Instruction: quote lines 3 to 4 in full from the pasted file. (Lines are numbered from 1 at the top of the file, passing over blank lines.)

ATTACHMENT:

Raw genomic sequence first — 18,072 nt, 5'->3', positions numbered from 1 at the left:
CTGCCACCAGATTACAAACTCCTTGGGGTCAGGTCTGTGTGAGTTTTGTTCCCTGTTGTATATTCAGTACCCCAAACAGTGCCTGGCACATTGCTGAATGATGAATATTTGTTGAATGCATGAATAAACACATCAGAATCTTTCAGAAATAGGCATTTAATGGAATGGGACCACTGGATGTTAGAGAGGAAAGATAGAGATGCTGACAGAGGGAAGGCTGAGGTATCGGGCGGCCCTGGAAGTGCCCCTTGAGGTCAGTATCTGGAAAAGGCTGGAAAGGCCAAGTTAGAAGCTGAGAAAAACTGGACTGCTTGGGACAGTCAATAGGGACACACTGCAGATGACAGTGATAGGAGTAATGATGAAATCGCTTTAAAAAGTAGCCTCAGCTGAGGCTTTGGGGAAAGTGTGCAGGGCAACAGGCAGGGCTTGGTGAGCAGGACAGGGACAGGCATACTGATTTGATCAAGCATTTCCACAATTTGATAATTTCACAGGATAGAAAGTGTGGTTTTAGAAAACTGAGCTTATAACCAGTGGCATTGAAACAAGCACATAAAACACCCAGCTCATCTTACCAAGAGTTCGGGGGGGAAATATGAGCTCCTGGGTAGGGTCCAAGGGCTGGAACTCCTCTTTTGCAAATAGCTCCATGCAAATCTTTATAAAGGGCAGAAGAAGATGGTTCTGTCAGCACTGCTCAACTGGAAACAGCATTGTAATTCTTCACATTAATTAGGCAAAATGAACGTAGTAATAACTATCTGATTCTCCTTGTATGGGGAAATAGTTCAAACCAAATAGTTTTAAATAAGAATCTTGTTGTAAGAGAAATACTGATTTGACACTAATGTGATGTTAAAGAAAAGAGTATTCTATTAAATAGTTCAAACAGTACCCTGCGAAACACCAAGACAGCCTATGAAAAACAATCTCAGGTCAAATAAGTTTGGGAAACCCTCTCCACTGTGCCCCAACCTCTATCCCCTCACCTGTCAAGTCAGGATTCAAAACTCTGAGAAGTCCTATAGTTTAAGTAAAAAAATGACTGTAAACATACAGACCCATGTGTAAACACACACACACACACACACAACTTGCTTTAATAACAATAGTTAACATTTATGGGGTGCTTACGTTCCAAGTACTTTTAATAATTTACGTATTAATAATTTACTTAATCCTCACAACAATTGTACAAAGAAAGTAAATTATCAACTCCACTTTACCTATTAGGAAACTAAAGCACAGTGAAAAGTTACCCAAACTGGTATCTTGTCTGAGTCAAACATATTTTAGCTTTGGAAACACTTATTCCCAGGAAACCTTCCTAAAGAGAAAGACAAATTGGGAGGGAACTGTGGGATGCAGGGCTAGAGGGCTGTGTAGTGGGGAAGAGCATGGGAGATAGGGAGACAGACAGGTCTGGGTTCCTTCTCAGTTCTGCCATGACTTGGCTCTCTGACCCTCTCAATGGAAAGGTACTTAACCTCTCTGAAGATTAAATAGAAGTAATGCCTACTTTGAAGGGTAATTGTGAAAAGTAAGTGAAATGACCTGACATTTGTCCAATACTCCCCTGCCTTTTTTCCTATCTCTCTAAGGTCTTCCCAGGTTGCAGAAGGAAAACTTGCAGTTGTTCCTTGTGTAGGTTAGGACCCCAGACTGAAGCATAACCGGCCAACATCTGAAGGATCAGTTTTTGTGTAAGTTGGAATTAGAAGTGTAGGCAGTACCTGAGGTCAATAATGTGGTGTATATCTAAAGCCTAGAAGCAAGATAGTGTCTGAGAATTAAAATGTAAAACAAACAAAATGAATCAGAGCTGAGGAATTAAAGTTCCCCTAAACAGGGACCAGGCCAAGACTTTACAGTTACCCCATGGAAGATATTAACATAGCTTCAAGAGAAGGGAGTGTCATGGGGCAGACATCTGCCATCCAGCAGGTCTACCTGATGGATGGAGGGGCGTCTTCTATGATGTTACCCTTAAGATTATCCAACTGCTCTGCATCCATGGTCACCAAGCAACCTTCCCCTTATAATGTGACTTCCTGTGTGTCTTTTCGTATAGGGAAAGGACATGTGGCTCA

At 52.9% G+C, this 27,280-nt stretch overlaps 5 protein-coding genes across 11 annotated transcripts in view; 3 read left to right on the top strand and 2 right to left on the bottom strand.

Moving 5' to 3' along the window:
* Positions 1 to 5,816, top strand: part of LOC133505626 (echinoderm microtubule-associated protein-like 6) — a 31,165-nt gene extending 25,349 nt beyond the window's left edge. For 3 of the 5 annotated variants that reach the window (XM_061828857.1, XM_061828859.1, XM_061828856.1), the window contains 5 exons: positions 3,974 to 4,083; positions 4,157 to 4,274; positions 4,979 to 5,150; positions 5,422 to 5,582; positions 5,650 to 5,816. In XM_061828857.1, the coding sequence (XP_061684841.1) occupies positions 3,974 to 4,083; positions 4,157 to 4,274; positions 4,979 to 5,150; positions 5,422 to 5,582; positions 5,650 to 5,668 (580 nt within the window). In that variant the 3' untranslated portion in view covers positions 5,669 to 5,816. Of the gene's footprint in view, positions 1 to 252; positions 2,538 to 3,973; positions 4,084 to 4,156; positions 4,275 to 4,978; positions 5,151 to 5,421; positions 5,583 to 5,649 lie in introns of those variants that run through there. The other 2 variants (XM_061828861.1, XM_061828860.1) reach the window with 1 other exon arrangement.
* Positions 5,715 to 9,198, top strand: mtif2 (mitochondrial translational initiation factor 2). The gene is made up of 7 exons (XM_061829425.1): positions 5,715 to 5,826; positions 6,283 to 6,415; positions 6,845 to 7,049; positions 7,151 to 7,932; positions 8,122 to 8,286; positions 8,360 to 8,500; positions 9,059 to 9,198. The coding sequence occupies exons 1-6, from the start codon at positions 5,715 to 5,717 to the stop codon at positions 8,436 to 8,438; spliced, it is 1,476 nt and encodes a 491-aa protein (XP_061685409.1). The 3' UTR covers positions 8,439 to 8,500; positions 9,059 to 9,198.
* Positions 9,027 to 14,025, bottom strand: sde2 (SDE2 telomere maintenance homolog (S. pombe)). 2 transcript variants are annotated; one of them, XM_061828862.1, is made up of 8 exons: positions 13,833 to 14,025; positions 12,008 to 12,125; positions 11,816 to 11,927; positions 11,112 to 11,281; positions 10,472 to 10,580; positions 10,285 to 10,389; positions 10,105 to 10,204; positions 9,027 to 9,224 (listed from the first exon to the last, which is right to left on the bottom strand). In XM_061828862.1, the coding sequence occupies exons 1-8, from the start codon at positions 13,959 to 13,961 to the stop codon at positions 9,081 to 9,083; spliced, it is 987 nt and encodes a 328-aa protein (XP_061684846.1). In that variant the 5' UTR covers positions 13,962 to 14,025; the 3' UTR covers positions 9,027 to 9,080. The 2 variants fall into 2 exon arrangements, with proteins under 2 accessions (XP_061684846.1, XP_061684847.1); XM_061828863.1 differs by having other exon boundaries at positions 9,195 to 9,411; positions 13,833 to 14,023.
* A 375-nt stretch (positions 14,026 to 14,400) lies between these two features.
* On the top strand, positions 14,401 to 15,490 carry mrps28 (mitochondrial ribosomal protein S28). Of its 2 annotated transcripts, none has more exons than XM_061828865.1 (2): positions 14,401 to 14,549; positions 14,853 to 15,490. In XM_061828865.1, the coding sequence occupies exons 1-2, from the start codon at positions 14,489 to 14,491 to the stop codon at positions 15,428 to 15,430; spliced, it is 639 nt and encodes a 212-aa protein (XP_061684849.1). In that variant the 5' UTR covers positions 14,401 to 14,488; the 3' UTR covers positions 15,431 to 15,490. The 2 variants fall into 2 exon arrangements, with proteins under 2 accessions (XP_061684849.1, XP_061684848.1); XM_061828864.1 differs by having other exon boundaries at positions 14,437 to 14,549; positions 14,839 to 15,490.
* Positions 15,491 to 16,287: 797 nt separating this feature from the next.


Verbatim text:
At 52.9% G+C, this 27,280-nt stretch overlaps 5 protein-coding genes across 11 annotated transcripts in view; 3 read left to right on the top strand and 2 right to left on the bottom strand.

Moving 5' to 3' along the window: